advertisement
advertisement

Here’s How Windows 10 Plans To Hit 1 Billion Devices In 3 Years

To court users, Microsoft is wooing developers with tools that make it jaw-droppingly easy to build new apps.

Here’s How Windows 10 Plans To Hit 1 Billion Devices In 3 Years
[Photo: Flickr user Kārlis Dambrāns]

Microsoft has some very high ambitions for Windows 10. The company announced today at its annual Build conference that it wants to have the new operating system running on one billion devices within the next three years, a feat that is unheard of for just about any platform. But how will they get there?

advertisement
advertisement

It helps that Windows 10 is going to be a free upgrade for Windows users. But that doesn’t address a key downside of the Windows ecosystem: The platform, which has more than 500,000 apps thus far, still doesn’t have nearly as many apps as iOS (1.2 million, at last count) or Android (1.3 million). Developers are slow to build out Windows versions of their new apps, and Microsoft plans to change that.

How do you fix a problem like this? Microsoft’s bet is on giving developers streamlined, cross-platform-friendly tools to build apps as easily as possible. And it looks like it may be onto something.

During the Build event, Microsoft said that it will enable several pathways into the Windows Store. Developers can repackage their web apps, built using plain old HTML5 and JavaScript and easily turn them into Windows apps. Devs can do the same thing with .NET and Win32 code. But the news that got the biggest reaction from the crowd this afternoon is the ability to do the same with C++/Java and Objective C. That means developers will be able to seamlessly port their iOS and Android apps to Windows 10.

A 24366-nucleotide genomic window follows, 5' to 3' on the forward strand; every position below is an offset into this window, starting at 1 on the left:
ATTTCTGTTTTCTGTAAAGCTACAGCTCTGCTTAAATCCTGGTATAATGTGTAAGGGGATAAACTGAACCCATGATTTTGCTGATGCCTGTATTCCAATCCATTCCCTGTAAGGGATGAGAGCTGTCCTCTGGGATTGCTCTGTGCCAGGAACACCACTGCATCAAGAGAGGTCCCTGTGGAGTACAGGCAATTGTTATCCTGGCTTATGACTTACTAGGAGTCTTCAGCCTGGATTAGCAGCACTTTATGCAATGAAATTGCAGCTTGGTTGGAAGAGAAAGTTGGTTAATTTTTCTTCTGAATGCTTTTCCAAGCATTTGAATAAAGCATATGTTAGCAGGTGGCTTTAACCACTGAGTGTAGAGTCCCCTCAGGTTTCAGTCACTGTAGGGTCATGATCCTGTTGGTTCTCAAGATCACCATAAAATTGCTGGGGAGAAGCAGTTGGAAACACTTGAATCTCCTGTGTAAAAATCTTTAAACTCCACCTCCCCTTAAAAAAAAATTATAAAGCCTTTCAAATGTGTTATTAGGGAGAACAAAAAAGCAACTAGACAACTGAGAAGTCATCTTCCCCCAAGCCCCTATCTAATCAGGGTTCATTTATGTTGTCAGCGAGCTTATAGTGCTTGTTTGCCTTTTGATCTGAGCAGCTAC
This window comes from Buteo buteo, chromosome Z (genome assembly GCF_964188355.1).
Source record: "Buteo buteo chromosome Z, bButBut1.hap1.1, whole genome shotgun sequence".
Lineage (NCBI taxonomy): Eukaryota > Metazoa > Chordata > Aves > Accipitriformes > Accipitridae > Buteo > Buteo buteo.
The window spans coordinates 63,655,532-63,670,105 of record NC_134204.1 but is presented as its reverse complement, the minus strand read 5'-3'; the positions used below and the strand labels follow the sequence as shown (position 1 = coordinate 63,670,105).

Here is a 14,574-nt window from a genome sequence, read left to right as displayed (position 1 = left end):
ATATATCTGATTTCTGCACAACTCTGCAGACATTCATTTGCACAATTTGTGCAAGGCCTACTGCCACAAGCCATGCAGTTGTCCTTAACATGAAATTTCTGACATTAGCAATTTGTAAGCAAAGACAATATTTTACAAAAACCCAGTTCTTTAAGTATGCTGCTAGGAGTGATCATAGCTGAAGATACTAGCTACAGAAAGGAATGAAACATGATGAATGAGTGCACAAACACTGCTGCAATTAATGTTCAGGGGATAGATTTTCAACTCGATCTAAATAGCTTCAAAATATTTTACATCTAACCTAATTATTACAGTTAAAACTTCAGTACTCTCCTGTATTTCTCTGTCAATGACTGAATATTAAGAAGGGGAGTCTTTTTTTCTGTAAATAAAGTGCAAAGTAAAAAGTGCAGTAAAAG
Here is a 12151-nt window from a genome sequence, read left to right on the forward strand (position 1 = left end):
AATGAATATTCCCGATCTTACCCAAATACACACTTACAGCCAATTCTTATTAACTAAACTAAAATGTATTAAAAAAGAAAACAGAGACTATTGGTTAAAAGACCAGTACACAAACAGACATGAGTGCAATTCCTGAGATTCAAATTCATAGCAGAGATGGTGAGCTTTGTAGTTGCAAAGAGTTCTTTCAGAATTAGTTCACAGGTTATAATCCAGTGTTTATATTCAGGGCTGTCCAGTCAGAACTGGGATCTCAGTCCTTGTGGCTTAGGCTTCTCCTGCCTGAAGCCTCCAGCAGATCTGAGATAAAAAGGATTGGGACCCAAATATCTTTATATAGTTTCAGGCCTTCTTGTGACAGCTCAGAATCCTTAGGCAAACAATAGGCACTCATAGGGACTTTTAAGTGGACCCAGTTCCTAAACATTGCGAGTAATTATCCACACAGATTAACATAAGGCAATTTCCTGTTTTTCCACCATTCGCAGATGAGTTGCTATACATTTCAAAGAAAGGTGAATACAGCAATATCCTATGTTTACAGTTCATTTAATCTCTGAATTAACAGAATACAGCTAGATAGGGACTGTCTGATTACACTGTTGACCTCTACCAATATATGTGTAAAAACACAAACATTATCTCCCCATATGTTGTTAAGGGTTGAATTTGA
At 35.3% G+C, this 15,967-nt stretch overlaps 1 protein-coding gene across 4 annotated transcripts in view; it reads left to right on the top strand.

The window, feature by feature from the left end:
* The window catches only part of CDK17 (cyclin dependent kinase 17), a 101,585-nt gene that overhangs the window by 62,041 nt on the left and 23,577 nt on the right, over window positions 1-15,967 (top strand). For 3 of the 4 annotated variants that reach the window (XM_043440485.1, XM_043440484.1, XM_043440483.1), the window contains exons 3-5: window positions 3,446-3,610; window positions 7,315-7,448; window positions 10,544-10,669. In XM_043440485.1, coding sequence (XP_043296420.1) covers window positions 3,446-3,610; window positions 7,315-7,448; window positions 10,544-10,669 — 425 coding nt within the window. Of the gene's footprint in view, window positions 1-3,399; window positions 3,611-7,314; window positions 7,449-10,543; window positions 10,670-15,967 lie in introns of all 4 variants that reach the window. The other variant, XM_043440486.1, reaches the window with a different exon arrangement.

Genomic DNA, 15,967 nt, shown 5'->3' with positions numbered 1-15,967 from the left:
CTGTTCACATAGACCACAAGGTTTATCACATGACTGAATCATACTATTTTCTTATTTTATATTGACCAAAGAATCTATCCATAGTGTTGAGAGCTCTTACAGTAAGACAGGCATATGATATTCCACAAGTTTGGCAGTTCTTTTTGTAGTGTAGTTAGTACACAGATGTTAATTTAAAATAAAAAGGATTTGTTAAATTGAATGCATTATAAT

This is potentially huge. By removing the friction from the process of getting apps into the Windows Store, these new software development kits could help position Windows 10 as a more viable competitor to Google’s and Apple’s operating systems.

This all sounds exciting to room full of coders, but what about everyday users? For the rest of us, these tools mean one thing: more apps. That’s a huge selling point for users, who may like the idea of Windows 10, but have thus far been turned off by the dearth of apps available.

Windows 10 is an ambitiously cross-platform endeavor, which is important. Whereas Apple has slowly inched toward unifying iOS and Mac OS X, Microsoft is going all out: Apps built for Windows 10 will be able to run on phones, tablets, desktops, and televisions, via Xbox 360. By making that cross-platform experience seamless for developers and invisible to users, Microsoft is hoping to make the platform more attractive to users. Did your work computer just get upgraded to Windows 10? Do you love it? Well, you can get the same experience on a phone or a tablet too. Just sayin’.

advertisement

Still, one billion users in three years? That’s a lofty goal, and one that Windows critics will be quick to mock if Microsoft fails to meet it. But if anyone can help the company get there, it’s third-party developers. And Microsoft just made their lives a lot easier.

advertisement
advertisement

About the author

John Paul Titlow is a writer at Fast Company focused on music and technology, among other things. Find me here: Twitter: @johnpaul Instagram: @feralcatcolonist

More